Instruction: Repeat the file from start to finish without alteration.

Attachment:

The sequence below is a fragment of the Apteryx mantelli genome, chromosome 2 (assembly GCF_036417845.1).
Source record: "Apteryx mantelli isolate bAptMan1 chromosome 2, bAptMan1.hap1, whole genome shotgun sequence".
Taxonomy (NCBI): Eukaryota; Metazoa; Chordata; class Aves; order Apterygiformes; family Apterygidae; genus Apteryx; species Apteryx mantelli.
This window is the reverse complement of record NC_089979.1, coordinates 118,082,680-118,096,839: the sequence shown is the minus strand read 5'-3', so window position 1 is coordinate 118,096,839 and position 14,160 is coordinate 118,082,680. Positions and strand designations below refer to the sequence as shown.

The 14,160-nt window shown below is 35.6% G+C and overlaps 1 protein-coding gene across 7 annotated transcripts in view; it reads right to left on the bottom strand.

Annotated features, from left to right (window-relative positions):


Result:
The sequence below is a fragment of the Apteryx mantelli genome, chromosome 2 (assembly GCF_036417845.1).
Source record: "Apteryx mantelli isolate bAptMan1 chromosome 2, bAptMan1.hap1, whole genome shotgun sequence".
Taxonomy (NCBI): Eukaryota; Metazoa; Chordata; class Aves; order Apterygiformes; family Apterygidae; genus Apteryx; species Apteryx mantelli.
This window is the reverse complement of record NC_089979.1, coordinates 118,082,680-118,096,839: the sequence shown is the minus strand read 5'-3', so window position 1 is coordinate 118,096,839 and position 14,160 is coordinate 118,082,680. Positions and strand designations below refer to the sequence as shown.

The 14,160-nt window shown below is 35.6% G+C and overlaps 1 protein-coding gene across 7 annotated transcripts in view; it reads right to left on the bottom strand.

Annotated features, from left to right (window-relative positions):